Seeing this strange, naked, armless girl in front of him, the driver got scared out of his wits. He braked and turned around, speeding away in a cloud of dust, leaving Mary alone again, with little hope of survival.
The sun continued its ascent into the bright blue sky. The heat rose in waves from the blacktop. Mary struggled forward, topped the rise and continued to walk. She was staggering from side to side, her condition worsening by the minute. It was later reckoned by the county sheriff that she had walked a full two miles from the spot where she was assaulted, an astonishing physical accomplishment considering the trauma she had suffered.
It is unclear how much time passed before the second motorist saw her. His name was Todd Meadows, and he was on his way home from work, using Del Puerto Canyon as a shortcut. At first, when he saw her emerging from the shimmering heat waves, he thought her to be an optical illusion. As he got closer, he saw the illusion was in fact a young girl, a teenager, and she was naked. He slowed down as he got to her and stopped.
"Help me," she implored.
Todd got out of the car. That was when he realized that this young, naked girl had no hands! They had been chopped off at the forearm. What was left were dirty, bloody stumps.
Mary collapsed into Todd's arms. He carried her to his car, put her inside and drove. He headed for a nearby air strip. When he got there, he dialed 911. Soon, an ambulance came and transported Mary to the local hospital.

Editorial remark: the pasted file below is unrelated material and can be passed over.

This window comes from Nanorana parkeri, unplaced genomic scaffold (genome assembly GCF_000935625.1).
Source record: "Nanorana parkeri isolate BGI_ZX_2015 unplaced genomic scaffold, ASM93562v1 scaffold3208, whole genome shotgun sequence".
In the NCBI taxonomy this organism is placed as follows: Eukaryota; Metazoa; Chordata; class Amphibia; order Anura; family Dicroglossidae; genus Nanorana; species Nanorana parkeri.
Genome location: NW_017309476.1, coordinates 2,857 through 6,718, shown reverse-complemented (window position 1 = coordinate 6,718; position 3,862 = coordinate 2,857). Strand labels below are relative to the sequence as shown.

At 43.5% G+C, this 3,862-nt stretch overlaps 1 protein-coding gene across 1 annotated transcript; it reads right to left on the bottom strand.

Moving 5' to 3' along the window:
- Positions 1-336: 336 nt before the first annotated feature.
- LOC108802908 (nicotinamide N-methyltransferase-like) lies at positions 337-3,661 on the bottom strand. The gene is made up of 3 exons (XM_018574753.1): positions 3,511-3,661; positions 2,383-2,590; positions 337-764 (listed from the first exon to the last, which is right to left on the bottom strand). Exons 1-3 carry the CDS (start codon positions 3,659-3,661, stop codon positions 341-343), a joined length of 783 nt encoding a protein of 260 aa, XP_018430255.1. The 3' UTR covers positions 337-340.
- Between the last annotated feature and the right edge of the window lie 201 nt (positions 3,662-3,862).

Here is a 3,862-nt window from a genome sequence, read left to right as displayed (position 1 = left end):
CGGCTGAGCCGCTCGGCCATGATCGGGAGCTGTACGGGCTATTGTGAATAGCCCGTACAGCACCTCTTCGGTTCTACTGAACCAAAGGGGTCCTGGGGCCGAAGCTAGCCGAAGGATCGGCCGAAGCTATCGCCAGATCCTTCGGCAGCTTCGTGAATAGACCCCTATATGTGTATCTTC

Her assailant's attack had left Mary Vincent in need of surgery. The surgeon amputated more of each forearm so prosthetic arms could be fitted later.
Police made sure that surgeons kept a record of the before X rays. If they ever found the missing hands, they could forensically be matched up to Mary's stumps and used as evidence against her assailant at trial. That is, if there was a trial. The cops had to first catch the depraved son of a bitch who had done this to her. And with a common first name like "Larry," the odds were against it.CHAPTER 2
Modesto is the West, in the best sense of the word. In the West, people have a profound sense that justice will prevail. That's exactly how Richard Breshears felt.
Breshears was a tall, lanky young police detective, bright and ambitious, with a studious manner set off by his spectacles. Experienced in different kinds of investigations, from homicides to burglaries, he was assigned the Vincent case as chief investigator.
The newspapers played up the crime's sensational nature. But when you stripped away the sensational aspects of the case, despite the vicious nature of the attack — neither Breshears or anyone else on the Modesto police force could recall such a grisly crime where the victim had survived — it was a brutal case of assault, pure and simple.
Excerpted from The Mad Chopper by Fred Rosen. Copyright © 1999 Fred Rosen. Excerpted by permission of OPEN ROAD INTEGRATED MEDIA.